Yes, the water contamination at Camp Lejeune was an environmental issue. The water supply became unsafe because the environmental regulations and practices at the time did not call for the kind of aggressive response necessary to ensure that the water was safe for drinking, bathing, and other uses.
Thankfully, we can learn and improve our practices and regulations over time. You can now safely drink Camp Lejeune’s water without worrying about the industrial contaminants that once infested the water supply. However, many people were exposed to the contaminated water before the government fixed the problem, and service members and their families developed medical issues.
Water Contamination at Camp Lejeune
The National Research Council found two different sources of the water used by Camp Lejeune and nearby military bases were contaminated over more than three decades. An industrial solvent known as perchloroethylene (PCE) was the primary contaminant of the wells serving the Tarawa Terrace system. An off-base dry cleaning business used this chemical and failed to dispose of it safely. This contamination likely started in 1953 and went on for many years.
Meanwhile, the Hadnot Point water supply was also polluted. The main culprit was trichloroethylene (TCE), but benzene, vinyl chloride, and other materials also contributed to the contamination. There were multiple sources responsible for the contamination, which started in the 1980s.
Why This Contamination Was a Serious Environmental Issue
Obviously, a contaminated water supply is an environmental problem, but this situation is dire for several reasons. Multiple entities have reviewed and carefully evaluated Camp Lejeune’s water supply contamination, but we want to focus on one particular report from the United States Marine Corps (USMC).
This report mentioned the multiple reviews of what occurred at Camp Lejeune and provided some important takeaways. It discussed a 2004 panel that found “Camp Lejeune followed general water industry practices in keeping with evolving regulatory requirements.” This panel also concluded that based on the available information at the time, “the decisions made by base officials at the time were appropriate.”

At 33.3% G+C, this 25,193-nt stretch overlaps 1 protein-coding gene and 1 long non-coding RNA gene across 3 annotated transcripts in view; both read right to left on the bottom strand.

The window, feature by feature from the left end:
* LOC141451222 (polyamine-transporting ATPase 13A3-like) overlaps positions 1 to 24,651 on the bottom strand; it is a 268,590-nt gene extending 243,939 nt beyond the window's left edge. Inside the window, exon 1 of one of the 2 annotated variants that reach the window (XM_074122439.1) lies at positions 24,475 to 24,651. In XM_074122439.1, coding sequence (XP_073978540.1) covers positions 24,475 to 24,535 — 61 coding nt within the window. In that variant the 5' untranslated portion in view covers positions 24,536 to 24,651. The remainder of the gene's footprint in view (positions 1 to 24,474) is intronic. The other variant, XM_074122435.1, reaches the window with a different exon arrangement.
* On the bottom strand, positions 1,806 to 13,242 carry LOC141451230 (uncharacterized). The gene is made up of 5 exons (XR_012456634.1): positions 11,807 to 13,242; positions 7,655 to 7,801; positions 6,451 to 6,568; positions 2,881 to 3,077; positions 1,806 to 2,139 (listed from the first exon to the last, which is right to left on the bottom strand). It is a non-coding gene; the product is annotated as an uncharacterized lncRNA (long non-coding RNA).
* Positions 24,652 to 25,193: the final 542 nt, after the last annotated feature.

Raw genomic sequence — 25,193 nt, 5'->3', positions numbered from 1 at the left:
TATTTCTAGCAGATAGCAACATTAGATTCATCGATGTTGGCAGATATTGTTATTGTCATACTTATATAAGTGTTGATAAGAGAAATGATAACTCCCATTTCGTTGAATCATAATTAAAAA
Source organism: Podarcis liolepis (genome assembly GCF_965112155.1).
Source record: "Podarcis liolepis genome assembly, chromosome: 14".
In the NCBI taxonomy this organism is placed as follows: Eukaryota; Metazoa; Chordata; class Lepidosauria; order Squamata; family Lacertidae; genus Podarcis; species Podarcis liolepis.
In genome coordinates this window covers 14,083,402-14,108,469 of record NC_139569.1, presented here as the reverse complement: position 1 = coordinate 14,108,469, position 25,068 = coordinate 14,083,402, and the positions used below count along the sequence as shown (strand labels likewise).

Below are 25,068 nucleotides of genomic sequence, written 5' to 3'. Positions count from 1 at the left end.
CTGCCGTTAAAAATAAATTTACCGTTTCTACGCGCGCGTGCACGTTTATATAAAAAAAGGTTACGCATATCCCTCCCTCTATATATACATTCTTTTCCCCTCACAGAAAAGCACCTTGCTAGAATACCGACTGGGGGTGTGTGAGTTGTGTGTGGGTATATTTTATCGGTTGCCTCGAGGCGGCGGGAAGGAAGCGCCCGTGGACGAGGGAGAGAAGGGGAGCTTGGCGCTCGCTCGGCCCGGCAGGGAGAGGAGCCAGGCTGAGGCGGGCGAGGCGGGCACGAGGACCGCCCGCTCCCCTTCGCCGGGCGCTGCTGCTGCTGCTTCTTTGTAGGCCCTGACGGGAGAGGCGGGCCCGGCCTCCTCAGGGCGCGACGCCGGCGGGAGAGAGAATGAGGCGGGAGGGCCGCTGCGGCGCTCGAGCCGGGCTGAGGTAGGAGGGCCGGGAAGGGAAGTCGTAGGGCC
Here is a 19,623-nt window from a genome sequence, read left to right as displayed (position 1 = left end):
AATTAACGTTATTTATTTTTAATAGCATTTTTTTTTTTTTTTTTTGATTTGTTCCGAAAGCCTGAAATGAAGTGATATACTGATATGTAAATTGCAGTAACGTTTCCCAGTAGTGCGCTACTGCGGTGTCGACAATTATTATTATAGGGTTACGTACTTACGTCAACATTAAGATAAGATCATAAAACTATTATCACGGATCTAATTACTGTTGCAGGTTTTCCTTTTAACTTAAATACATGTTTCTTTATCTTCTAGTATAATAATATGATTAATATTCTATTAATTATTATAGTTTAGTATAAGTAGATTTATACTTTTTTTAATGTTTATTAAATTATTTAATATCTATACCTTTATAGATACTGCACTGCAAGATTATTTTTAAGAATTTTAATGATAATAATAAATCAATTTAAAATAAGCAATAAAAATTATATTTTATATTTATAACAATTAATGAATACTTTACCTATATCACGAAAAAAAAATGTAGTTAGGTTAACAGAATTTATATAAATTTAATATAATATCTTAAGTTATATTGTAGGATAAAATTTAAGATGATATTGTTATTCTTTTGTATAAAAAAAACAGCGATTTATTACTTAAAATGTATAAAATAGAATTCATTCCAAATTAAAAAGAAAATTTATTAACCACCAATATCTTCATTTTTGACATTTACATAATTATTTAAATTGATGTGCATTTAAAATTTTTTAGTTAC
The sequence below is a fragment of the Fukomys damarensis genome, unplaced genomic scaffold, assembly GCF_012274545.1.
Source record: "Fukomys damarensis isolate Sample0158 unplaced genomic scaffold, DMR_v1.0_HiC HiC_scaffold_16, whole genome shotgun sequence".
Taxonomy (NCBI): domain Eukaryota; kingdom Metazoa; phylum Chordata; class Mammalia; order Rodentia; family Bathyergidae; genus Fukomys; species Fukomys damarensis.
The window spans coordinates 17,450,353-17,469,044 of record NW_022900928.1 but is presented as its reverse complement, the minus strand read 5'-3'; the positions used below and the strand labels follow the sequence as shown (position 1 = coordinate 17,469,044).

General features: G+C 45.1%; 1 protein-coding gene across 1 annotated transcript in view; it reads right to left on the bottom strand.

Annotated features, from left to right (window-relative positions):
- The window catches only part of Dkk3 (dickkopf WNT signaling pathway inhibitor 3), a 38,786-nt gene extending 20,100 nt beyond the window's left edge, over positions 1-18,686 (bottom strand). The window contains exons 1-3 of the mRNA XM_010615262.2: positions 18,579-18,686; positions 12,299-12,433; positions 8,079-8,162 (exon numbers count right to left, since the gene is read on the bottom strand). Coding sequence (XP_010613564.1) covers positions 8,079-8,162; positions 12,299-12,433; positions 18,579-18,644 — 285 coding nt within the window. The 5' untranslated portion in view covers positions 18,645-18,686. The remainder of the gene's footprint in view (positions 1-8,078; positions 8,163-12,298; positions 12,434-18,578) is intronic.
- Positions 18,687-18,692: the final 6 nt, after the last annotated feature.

So, even with the regulations then in place, contamination of this scale could still occur for decades. This disaster shows how critical the proper disposal of industrial chemicals and other pollutants is. In addition, it demonstrates how rules and regulations must continuously evolve to protect the environment and people. Unfortunately, many people living and working at Camp Lejeune were exposed to these toxic materials before changes could occur, and some developed health problems as a result.
Health Issues Connected to the Water Contamination at Camp Lejeune
Studies have linked various health problems and diseases to the contaminated water at Camp Lejeune. Some of the health risks associated with Camp Lejeune water contamination include:
- Various cancers
- Female infertility
- Hepatic steatosis
- Renal toxicity
- Myelodysplastic syndromes
- Multiple myeloma
- Neurobehavioral disorders
- Parkinson’s disease
Many of these conditions are serious ailments that can leave a family with expensive medical bills and psychological trauma. As a result, the U.S. Department of Veterans Affairs (VA) began to pay out benefits to the families of those affected by the environmental issues at Camp Lejeune.
Benefits for Camp Lejeune Residents
You may qualify for benefits if you lived or worked on the base during the decades when the water was contaminated. These benefits can help cover the healthcare costs related to your Camp Lejeune exposure-related diseases and reimburse you for previous expenses related to your medical issues.
Veterans, reservists, civilian contractors, and National Guardsmen who lived or worked at Camp Lejeune can all apply for benefits. They just need to show that they lived on the base for more than 30 consecutive days between August 1953 and December 1987. Military personnel also cannot have been dishonorably discharged from service.
Family members of military personnel can also apply for benefits. However, they also must show they lived on base (using evidence like utility bills and tax forms) and have documentation that proves their relationship to someone who served at Camp Lejeune during the affected period. Finally, they must have medical records and evidence that they paid to treat one of the previously mentioned health issues.
What a Camp Lejeune Water Contamination Lawyer Can Do For You
If you or your loved one suffers from a health condition due to this environmental tragedy, a Camp Lejeune water contamination attorney could help you with the application process for the benefits you deserve.
They can link the water contamination at Camp Lejeune to your disease and back it up with the proper documents. They can also see if you qualify for a potential class action lawsuit once the Camp Lejeune Justice Act of 2022 passes Congress.
We Can Help You Determine if You Qualify for Benefits
If you believe your family has suffered from the harmful effects of the water contamination at Camp Lejeune, contact Ben Crump Law, PLLC, today. We can tell you if you are eligible for benefits and help you and your family make things right.